Comment of the Day

Reader: New Vaccine Priorities Good for Some, Bad for Restaurant Workers

Governor Jared Polis is looking ahead.
Governor Jared Polis is looking ahead.
Governor Jared Polis had good news for many Coloradans at his press conference on February 26: The general public will have access to vaccines much sooner than initially predicted, perhaps by the end of April.

But more than one group was concerned that the most recent priority list pushes some people back on the COVID-19 vaccine schedule: While grocery workers remain in phase 1B.3 (eligible starting March 5) restaurant workers were moved to phase 1B.4 (eligible starting March 21).

“We have worked diligently to establish a positive working relationship with the Governor and his staff. We are shocked by this change. Just hours before the Governor’s press conference, we were assured multiple times from multiple people from the Governor’s office, including the Governor, that we would be in same phase as grocery workers, said Sonia Riggs, president and CEO of the Colorado Restaurant Association, in a statement released late on February 26. “We obviously are disappointed in any further delays. Our primary concern is the health and safety of our workers, who provide essential meals for Coloradans, just as grocery workers do. Splitting grocery workers and restaurant workers into two phases makes zero sense.

“It’s helpful that we now have a target date of approximately March 21, which will help deliver much-needed certainty to the restaurant industry," Riggs continues. "Unfortunately, this is another example of the goal posts being moved for the restaurant industry. About half of restaurants say they will close in the next six months if they are not allowed to more fully open. We are looking to the Governor and his administration to offer certainty.”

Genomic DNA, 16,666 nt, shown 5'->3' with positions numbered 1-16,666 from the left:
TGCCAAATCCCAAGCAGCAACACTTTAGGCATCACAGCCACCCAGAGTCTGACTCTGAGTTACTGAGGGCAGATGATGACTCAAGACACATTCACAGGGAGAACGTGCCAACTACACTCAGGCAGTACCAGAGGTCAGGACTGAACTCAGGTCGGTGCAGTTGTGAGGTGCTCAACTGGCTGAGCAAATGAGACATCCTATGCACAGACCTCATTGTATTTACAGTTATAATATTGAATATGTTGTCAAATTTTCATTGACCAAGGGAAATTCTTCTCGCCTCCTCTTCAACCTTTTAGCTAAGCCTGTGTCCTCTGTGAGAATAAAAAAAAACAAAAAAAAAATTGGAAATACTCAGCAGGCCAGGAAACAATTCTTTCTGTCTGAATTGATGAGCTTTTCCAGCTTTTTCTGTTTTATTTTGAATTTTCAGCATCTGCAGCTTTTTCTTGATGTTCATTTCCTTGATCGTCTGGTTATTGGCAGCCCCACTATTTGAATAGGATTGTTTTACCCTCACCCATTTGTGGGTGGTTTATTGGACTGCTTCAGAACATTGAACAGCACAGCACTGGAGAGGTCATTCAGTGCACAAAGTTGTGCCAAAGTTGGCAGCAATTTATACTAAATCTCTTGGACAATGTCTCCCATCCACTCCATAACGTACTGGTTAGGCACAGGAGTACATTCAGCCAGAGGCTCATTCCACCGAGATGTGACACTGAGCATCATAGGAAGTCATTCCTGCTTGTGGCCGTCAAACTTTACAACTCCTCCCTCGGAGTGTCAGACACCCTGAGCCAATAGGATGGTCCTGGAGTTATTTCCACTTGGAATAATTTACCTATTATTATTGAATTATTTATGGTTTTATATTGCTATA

Certainty has been hard to come from during the past year, as the coronavirus pandemic has swept the globe. But now Colorado's rules for 1B.3 seem firm: On March 5, people sixty and up can begin scheduling appointments (that's earlier than originally predicted); so can Coloradan between ages sixteen and 59 with two or more co-morbidities that increase the danger of serious consequences from COVID-19. (By the way, along with restaurant workers, front-line journalists were also moved back to 1B.4.)

Readers have plenty to say about Polis's new priority list, and vaccinations in general, on the Westword Facebook post of our story of Governor Polis's February 26 press conference. Says Richard:
That's great. Been waiting for an update to the state schedule based on the increased supply.
Notes Vanessa:
Nice. April sounds awesome! Can't wait to get my life back!
Wonders Jayne:
Good news for some (my parents), but bad for others. What happened to restaurant workers? We can have more people in our dining rooms, but we're moved back as a priority?
Notes Melissa: 
I choose not to be a guinea pig for a vaccination that was created in three to four short months.
Adds Laurie:
Nope! I'd rather get COVID.
Responds Patty:
I can tell you COVID is not fun, even for what they consider a mild case. I'd take one day of immune response any day over getting COVID again, and I will get my vaccine as soon as I'm able to!
Comments Alan:
This is all very strange to read. I live in England and 95 percent of the vaccines offered have been taken without any debate. Everybody who is still waiting for the next age group to vaccinated are so excited to have it done.
Responds Andy:
Welcome to America. The most propagandized and willfully misinformed country in the world.
Want to become informed? The Colorado Department of Public Health and Environment has a wealth of information, including the state's latest prioritization list for vaccination.

What do you think of Colorado's priority list? Have you been vaccinated? Will you get vaccinated? Post a comment or share your thoughts at
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